|How To Bottle Feed Kittens|
|Written by Elizabeth Bunich|
How To Bottle Feed Kittens
You may need to bottle feed kittens if you find a litter of abandoned or orphaned kittens, or if you have a kitten that does not seem to be thriving. Sometimes a new mother cat will also be reluctant to nurse her kittens or won’t seem interested in nursing them long enough for them to get enough milk. When this happens you may need to try bottle feeding your kittens. Here are some basic tips for bottle feeding a kitten.
Step 1: Locate kitten milk replacer such as KMR or Just Born brands. Don’t use cow’s milk which can cause fatal diarrhea in kittens. There are many recipes available on the internet for making your own emergency kitten formula. These should only be used in an emergency and only until you can get to a store for proper milk replacer. Warm the formula by setting the bottle in warm water.
Step 2: Make sure the kitten nurser or medicine dropper is clean and fill it with warmed formula. If you are using a nurser, cut the tip off so that the liquid comes out slowly; it should drip rather than flow.
Step 3: Make sure the kittens are warm before attempting to bottle feed them. Warm them up gradually by holding them on your lap, preferably in a warm room.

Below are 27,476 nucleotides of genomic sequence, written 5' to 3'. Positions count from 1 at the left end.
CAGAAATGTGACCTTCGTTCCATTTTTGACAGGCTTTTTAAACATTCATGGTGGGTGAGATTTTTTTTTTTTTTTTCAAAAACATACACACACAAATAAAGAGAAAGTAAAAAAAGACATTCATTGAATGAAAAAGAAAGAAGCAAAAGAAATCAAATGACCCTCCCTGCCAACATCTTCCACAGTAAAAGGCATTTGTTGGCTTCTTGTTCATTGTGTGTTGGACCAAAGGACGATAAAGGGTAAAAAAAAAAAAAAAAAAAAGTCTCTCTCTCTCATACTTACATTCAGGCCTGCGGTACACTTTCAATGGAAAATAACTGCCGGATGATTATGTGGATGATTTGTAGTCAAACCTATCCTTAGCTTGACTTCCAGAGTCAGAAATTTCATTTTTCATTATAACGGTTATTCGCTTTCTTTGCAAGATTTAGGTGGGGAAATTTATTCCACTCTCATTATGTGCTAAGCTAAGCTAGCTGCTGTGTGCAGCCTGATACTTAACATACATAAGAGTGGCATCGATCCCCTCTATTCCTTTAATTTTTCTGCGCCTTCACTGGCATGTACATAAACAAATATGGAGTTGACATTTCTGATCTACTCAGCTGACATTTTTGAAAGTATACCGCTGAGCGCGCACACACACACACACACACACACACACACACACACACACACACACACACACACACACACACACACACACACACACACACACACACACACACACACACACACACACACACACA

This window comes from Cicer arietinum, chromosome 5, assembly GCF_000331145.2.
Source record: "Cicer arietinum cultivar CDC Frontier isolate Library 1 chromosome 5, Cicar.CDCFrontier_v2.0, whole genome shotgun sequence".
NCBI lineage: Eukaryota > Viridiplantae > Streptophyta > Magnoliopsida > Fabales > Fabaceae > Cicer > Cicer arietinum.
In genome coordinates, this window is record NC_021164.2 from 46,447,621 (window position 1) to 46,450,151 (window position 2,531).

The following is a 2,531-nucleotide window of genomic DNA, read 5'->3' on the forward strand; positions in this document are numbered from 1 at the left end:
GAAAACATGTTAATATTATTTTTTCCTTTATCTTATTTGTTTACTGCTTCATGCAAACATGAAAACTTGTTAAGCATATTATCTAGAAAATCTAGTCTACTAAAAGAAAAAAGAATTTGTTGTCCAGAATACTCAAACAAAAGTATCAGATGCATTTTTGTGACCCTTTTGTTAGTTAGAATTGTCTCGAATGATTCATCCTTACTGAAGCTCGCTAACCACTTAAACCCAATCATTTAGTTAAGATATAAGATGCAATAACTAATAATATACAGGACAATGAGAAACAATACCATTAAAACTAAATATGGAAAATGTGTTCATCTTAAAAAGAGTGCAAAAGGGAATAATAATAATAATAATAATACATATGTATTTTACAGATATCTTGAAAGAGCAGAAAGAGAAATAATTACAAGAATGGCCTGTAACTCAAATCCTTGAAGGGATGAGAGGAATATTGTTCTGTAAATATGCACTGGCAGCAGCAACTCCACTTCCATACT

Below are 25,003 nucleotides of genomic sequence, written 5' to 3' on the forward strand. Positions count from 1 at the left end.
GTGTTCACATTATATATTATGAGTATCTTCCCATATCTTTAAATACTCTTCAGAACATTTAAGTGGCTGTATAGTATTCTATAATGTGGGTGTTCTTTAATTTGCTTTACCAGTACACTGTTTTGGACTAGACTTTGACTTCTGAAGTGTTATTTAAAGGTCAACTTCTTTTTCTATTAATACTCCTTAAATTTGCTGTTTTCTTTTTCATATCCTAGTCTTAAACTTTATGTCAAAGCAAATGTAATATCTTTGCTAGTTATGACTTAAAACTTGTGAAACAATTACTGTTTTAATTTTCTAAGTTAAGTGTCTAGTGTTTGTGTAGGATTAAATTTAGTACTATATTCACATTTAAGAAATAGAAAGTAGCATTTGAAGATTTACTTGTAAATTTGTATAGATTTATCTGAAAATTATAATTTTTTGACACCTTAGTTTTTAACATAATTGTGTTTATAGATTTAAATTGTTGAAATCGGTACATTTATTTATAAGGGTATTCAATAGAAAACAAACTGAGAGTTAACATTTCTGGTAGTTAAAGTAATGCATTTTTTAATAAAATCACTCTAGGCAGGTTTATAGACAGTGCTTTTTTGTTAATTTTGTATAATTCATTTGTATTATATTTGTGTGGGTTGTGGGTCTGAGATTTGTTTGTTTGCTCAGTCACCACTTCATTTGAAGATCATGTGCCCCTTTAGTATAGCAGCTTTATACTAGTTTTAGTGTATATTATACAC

Step 4: Resist the urge to nurse the kitten on its back like a human baby. Place a towel on your lap and place the kitten on its stomach over the towel (bottle feeding a kitten can get messy). Place the nurser or medicine dropper at the kitten’s mouth. It may take a few tries before the kitten gets the hang of it. Be careful not the squeeze the bottle. You do not want the milk to get in the kitten’s lungs.
Step 5: Kittens will stop nursing when they have had enough. Newborn kittens have very small stomachs and will drink far less than an ounce at each feeding. When it is done, burp it gently by patting it on the back.
Step 6: Take a rough cloth and simulate grooming by stroking the kitten starting at the face and moving down to its rear. Keep this up until the kitten “goes potty”. You will need to do this to stimulate the kitten’s system until it starts to go by itself. If the kitten gets diarrhea, water down the formula slightly.
Step 7: Healthy kittens will cry to be fed, will nurse vigorously, and will cling to or claw at the bottle. If the kittens are lethargic, reluctant to nurse, or don’t seem to be gaining weight, they may need to be tube fed. These symptoms may also indicate other health problems. Take the kittens to a veterinarian or experienced cat rescuer immediately.
Tips: Kittens need to be fed about every four hours. Buy extra nurser nipples, kittens will wear them out quickly. If the mother cat is present, keep trying to get the kittens nursing from her.
Warnings: never use a recipe with egg whites or cows milk. Never feed a chilled kitten. Weight loss, lack of appetite and worsening diarrhea are signs of trouble. Don’t wait around to see if it gets better; weak kittens deteriorate rapidly. Seek veterinary help as soon as possible.